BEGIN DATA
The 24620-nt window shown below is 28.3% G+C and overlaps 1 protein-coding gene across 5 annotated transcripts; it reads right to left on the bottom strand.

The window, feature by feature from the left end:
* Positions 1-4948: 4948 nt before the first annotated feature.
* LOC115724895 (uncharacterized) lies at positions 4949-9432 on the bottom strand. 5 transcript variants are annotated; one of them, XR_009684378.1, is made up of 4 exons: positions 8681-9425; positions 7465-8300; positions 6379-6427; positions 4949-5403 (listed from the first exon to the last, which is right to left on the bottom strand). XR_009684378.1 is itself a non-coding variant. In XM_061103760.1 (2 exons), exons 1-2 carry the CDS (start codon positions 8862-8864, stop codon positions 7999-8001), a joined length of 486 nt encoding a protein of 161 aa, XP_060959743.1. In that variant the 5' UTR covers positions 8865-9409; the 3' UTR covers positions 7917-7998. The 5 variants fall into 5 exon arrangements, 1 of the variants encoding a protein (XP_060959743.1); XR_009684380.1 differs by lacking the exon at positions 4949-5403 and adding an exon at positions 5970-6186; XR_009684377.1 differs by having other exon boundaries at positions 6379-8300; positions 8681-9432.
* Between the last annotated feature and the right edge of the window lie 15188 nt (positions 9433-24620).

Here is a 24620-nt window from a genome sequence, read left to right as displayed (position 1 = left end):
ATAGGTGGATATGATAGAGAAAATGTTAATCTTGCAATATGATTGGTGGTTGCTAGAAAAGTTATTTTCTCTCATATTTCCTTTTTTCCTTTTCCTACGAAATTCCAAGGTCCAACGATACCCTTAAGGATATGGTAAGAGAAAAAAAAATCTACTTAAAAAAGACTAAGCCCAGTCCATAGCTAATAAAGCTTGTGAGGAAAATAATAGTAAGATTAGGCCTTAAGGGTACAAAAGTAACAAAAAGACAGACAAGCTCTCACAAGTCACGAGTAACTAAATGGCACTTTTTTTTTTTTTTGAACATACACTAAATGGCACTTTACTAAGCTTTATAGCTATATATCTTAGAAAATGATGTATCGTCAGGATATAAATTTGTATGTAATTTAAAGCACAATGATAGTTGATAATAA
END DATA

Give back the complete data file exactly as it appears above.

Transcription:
The 24620-nt window shown below is 28.3% G+C and overlaps 1 protein-coding gene across 5 annotated transcripts; it reads right to left on the bottom strand.

The window, feature by feature from the left end:
* Positions 1-4948: 4948 nt before the first annotated feature.
* LOC115724895 (uncharacterized) lies at positions 4949-9432 on the bottom strand. 5 transcript variants are annotated; one of them, XR_009684378.1, is made up of 4 exons: positions 8681-9425; positions 7465-8300; positions 6379-6427; positions 4949-5403 (listed from the first exon to the last, which is right to left on the bottom strand). XR_009684378.1 is itself a non-coding variant. In XM_061103760.1 (2 exons), exons 1-2 carry the CDS (start codon positions 8862-8864, stop codon positions 7999-8001), a joined length of 486 nt encoding a protein of 161 aa, XP_060959743.1. In that variant the 5' UTR covers positions 8865-9409; the 3' UTR covers positions 7917-7998. The 5 variants fall into 5 exon arrangements, 1 of the variants encoding a protein (XP_060959743.1); XR_009684380.1 differs by lacking the exon at positions 4949-5403 and adding an exon at positions 5970-6186; XR_009684377.1 differs by having other exon boundaries at positions 6379-8300; positions 8681-9432.
* Between the last annotated feature and the right edge of the window lie 15188 nt (positions 9433-24620).

Here is a 24620-nt window from a genome sequence, read left to right as displayed (position 1 = left end):
ATAGGTGGATATGATAGAGAAAATGTTAATCTTGCAATATGATTGGTGGTTGCTAGAAAAGTTATTTTCTCTCATATTTCCTTTTTTCCTTTTCCTACGAAATTCCAAGGTCCAACGATACCCTTAAGGATATGGTAAGAGAAAAAAAAATCTACTTAAAAAAGACTAAGCCCAGTCCATAGCTAATAAAGCTTGTGAGGAAAATAATAGTAAGATTAGGCCTTAAGGGTACAAAAGTAACAAAAAGACAGACAAGCTCTCACAAGTCACGAGTAACTAAATGGCACTTTTTTTTTTTTTTGAACATACACTAAATGGCACTTTACTAAGCTTTATAGCTATATATCTTAGAAAATGATGTATCGTCAGGATATAAATTTGTATGTAATTTAAAGCACAATGATAGTTGATAATAA